I think there’s a way to make this work, though. You caught some flack for the sparkling vampires but the justification (clarified in the film adaptation) was not bad — like an anglerfish luring its prey with its shiny light, so too everything about your vampires draws in their unwitting human quarry, so that they usually just give up without a fight. Since vampires are inherently supernatural creatures, I would suggest that you extend this to explain Bella’s overpowering desire for Edward. Like the sparkling skin and the enticing scent that he exudes from her perspective, he would also have an essentially hypnotic effect on her. But instead of feeding on her, he starts a relationship with her — a first, presumably, in vampire culture. He would have no way of knowing how long-term exposure to this hypnotic effect would affect her.

Likewise, when he leaves, he would believe that he was helping her when, in fact, he would be dooming her to an unbearable yearning — again, part of the mechanism used to draw prey to a vampire, gone awry when the vampire refuses to feed and end the spiritual cat-and-mouse game. He believes he is doing the right thing when in fact what he’s done is far crueler than turning her.

This doesn’t actually change the plot fundamentally in any sense, but what it does is turn it into a supernatural force against which she is powerless, rather than a teenage girl’s emotional overreaction to her first break-up. Additionally, you could utilize either her relationship with Jacob or her drowning episode as an opportunity to break this literal spell, at which point she can make her choice regarding who she wants to be with. She can still choose Edward, but she should choose him because she wants him, not because she needs him, if that makes any sense.

There’s not much I can say regarding Jacob and the werewolves, as I think this was handled very well. It takes Bella a while to figure out what’s going on but, as with Twilight, I actually kind of appreciated this. I can’t stand it when a book’s characters seem to have read the summary on the back cover and make leaps of logic that we know as readers are correct but that they as characters would be unlikely to make. I think it went on a little too long in Twilight but here it was just right. I especially liked Bella’s reaction to realizing that she was in the midst of vampires and werewolves. (“What kind of place IS this?!”) Very true-to-life and funny — who wouldn’t react that way?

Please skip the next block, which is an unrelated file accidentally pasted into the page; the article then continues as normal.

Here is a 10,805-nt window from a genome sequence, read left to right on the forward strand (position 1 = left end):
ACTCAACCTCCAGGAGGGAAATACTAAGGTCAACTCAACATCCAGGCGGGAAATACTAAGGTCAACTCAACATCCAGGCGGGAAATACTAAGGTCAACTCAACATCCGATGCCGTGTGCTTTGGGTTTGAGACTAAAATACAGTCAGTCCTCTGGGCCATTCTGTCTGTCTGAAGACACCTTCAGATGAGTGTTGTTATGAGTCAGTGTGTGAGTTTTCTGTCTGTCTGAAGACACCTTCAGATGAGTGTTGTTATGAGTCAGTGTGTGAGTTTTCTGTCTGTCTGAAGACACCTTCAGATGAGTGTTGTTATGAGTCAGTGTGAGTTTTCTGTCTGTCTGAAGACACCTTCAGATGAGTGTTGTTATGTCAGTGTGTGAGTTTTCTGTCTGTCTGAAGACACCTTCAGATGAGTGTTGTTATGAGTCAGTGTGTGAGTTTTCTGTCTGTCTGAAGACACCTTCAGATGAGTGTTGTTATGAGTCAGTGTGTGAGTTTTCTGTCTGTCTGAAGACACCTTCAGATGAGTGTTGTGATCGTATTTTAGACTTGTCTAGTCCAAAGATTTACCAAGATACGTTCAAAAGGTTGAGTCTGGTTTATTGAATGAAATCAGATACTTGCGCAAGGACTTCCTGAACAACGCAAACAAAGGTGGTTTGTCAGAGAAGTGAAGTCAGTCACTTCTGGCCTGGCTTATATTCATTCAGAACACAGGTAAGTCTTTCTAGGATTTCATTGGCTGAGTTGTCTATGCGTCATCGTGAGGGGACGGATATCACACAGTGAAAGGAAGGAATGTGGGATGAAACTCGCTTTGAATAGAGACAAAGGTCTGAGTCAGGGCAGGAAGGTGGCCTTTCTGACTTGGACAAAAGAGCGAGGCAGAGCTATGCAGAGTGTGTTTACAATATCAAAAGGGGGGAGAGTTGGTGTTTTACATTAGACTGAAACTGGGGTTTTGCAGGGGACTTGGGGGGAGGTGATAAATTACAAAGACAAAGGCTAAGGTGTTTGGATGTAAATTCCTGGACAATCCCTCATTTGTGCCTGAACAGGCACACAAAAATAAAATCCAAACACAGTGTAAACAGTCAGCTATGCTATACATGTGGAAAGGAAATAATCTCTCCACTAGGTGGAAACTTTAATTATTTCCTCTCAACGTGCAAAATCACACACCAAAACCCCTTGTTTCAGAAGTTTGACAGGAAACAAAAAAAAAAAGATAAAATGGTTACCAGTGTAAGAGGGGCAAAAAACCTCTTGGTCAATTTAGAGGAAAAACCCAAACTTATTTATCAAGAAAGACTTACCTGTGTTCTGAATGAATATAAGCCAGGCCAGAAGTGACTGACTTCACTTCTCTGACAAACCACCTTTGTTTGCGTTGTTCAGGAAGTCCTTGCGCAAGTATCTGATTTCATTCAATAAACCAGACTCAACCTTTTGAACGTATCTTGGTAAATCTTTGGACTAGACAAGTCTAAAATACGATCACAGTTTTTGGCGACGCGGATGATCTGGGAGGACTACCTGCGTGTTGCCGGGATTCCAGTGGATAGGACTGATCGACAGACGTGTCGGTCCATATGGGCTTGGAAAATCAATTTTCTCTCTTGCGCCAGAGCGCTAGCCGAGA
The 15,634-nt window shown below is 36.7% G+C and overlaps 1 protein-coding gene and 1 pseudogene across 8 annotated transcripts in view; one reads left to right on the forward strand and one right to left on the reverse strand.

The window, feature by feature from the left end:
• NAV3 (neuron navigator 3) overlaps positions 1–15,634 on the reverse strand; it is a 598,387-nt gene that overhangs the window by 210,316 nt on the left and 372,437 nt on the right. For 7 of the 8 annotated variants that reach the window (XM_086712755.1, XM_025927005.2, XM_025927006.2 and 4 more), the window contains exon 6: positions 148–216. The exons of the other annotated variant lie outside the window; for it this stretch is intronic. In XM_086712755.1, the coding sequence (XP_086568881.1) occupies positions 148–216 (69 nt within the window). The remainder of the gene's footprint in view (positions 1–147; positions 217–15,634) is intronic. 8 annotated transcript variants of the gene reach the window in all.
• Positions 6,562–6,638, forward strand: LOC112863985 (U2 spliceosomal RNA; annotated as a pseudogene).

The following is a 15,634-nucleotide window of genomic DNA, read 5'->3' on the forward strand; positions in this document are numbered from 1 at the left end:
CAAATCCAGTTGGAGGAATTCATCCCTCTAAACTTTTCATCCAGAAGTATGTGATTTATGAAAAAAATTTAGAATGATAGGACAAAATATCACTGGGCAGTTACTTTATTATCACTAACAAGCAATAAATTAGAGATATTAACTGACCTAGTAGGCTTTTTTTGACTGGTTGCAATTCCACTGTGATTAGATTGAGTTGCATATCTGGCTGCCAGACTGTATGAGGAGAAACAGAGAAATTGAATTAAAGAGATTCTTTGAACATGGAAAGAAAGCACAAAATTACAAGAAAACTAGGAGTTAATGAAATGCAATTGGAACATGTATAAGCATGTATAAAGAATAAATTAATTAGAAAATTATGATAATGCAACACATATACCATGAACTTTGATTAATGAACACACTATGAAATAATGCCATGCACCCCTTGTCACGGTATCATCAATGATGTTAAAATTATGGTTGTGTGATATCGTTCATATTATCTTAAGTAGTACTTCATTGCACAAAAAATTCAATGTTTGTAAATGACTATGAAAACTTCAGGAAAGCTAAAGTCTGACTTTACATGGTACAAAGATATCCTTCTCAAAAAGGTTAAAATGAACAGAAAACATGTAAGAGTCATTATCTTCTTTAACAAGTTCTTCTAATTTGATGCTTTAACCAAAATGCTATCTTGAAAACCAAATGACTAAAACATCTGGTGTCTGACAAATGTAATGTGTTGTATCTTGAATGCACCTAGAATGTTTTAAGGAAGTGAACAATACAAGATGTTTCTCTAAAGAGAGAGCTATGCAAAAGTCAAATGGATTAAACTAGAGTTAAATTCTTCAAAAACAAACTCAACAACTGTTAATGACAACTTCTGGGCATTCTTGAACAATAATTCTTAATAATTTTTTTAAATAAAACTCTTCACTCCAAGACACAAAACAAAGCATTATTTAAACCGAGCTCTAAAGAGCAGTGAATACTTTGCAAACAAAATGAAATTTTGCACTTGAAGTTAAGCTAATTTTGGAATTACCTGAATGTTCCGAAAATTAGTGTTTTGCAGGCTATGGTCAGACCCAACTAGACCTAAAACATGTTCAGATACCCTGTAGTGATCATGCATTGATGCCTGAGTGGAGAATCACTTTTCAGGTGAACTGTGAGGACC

My one note is that I never really felt that Jacob had a chance. She was so busy obsessing over Edward that, the few times she considered just up and “settling” for Jacob, I didn’t buy it. I didn’t think even for a second that she might choose to “settle” and — since that’s how she was thinking of it — I also didn’t think for a second that she deserved Jacob if that was going to be her attitude. You wrote a solid character in Jacob — he’s sweet, selfless, loyal, and as a result Bella’s incredibly dismissive and downright condescending attitude toward him casts her in a terrible light as our heroine.

You tried to make up for it by having her refer to him repeatedly in glowing romantic terms — calling him “my own personal sun” and the like. I found this odd in the sense that Bella was referring to him this way long before she started to actively consider him a romantic possibility, which makes her seem to lack introspection and, to be blunt, makes her seem unbelievably dense. (It’s similar to the issue of how many times Edward told her in Twilight that he was dangerous and how many times she simply failed to comprehend what he was saying.)

I’m not sure what there is to do about this, other than make her seem at least a little more interested in Jacob for Jacob, and not for closest-boy-at-hand-when-Edward’s-not. When Jacob doesn’t wind up with her at the end of this installment, all I can think of is “good for him,” and I don’t think that’s what you’re going for.

Now, regarding the Edward situation. New Moon suffers, I feel, from the same weird imbalance that hit Twilight, in that it’s a 500-page book that suddenly takes a sharp left turn in the last 100 pages. We’ve spent 400 pages watching her burgeoning relationship with Jacob and hearing about the fact that Victoria — James’ mate from Twilight — is stalking her, out for revenge. Then, abruptly, a simple case of miscommunication leads to Edward believing Bella is dead and he decides he’s going to kill himself — which in this story involves provoking the ancient ruling vampire clan, the Volturi.